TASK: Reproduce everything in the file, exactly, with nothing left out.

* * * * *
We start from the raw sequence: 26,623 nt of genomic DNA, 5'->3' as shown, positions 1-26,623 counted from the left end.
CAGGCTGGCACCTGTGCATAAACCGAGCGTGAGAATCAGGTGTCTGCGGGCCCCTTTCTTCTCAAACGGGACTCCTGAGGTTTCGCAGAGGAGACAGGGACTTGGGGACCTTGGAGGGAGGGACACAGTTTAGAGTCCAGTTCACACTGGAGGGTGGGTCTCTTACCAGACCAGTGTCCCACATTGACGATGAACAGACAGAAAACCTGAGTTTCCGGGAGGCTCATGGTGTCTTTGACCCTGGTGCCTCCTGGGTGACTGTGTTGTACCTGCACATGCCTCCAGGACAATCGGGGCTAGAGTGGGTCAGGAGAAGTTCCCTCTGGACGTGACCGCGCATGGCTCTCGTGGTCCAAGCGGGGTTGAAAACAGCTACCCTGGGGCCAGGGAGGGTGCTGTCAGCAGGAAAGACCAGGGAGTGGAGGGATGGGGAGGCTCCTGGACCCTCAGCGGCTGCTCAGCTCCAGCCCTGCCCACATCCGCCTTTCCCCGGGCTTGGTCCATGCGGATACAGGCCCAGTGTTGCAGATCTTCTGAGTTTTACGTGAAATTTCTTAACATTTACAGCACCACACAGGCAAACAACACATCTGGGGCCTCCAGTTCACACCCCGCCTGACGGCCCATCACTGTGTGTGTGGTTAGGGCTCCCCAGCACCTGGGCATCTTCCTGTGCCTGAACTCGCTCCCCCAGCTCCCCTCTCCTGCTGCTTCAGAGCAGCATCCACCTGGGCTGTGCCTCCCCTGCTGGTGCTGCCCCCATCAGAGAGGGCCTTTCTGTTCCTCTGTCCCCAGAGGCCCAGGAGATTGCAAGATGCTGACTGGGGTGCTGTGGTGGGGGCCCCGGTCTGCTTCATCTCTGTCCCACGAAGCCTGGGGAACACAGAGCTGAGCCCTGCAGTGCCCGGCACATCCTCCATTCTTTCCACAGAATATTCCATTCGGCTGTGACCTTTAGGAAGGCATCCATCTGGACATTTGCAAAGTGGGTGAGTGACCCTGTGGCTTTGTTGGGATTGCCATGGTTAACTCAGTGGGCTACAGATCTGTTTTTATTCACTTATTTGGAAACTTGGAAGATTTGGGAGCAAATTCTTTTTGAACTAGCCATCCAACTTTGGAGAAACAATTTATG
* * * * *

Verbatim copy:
We start from the raw sequence: 26,623 nt of genomic DNA, 5'->3' as shown, positions 1-26,623 counted from the left end.
CAGGCTGGCACCTGTGCATAAACCGAGCGTGAGAATCAGGTGTCTGCGGGCCCCTTTCTTCTCAAACGGGACTCCTGAGGTTTCGCAGAGGAGACAGGGACTTGGGGACCTTGGAGGGAGGGACACAGTTTAGAGTCCAGTTCACACTGGAGGGTGGGTCTCTTACCAGACCAGTGTCCCACATTGACGATGAACAGACAGAAAACCTGAGTTTCCGGGAGGCTCATGGTGTCTTTGACCCTGGTGCCTCCTGGGTGACTGTGTTGTACCTGCACATGCCTCCAGGACAATCGGGGCTAGAGTGGGTCAGGAGAAGTTCCCTCTGGACGTGACCGCGCATGGCTCTCGTGGTCCAAGCGGGGTTGAAAACAGCTACCCTGGGGCCAGGGAGGGTGCTGTCAGCAGGAAAGACCAGGGAGTGGAGGGATGGGGAGGCTCCTGGACCCTCAGCGGCTGCTCAGCTCCAGCCCTGCCCACATCCGCCTTTCCCCGGGCTTGGTCCATGCGGATACAGGCCCAGTGTTGCAGATCTTCTGAGTTTTACGTGAAATTTCTTAACATTTACAGCACCACACAGGCAAACAACACATCTGGGGCCTCCAGTTCACACCCCGCCTGACGGCCCATCACTGTGTGTGTGGTTAGGGCTCCCCAGCACCTGGGCATCTTCCTGTGCCTGAACTCGCTCCCCCAGCTCCCCTCTCCTGCTGCTTCAGAGCAGCATCCACCTGGGCTGTGCCTCCCCTGCTGGTGCTGCCCCCATCAGAGAGGGCCTTTCTGTTCCTCTGTCCCCAGAGGCCCAGGAGATTGCAAGATGCTGACTGGGGTGCTGTGGTGGGGGCCCCGGTCTGCTTCATCTCTGTCCCACGAAGCCTGGGGAACACAGAGCTGAGCCCTGCAGTGCCCGGCACATCCTCCATTCTTTCCACAGAATATTCCATTCGGCTGTGACCTTTAGGAAGGCATCCATCTGGACATTTGCAAAGTGGGTGAGTGACCCTGTGGCTTTGTTGGGATTGCCATGGTTAACTCAGTGGGCTACAGATCTGTTTTTATTCACTTATTTGGAAACTTGGAAGATTTGGGAGCAAATTCTTTTTGAACTAGCCATCCAACTTTGGAGAAACAATTTATG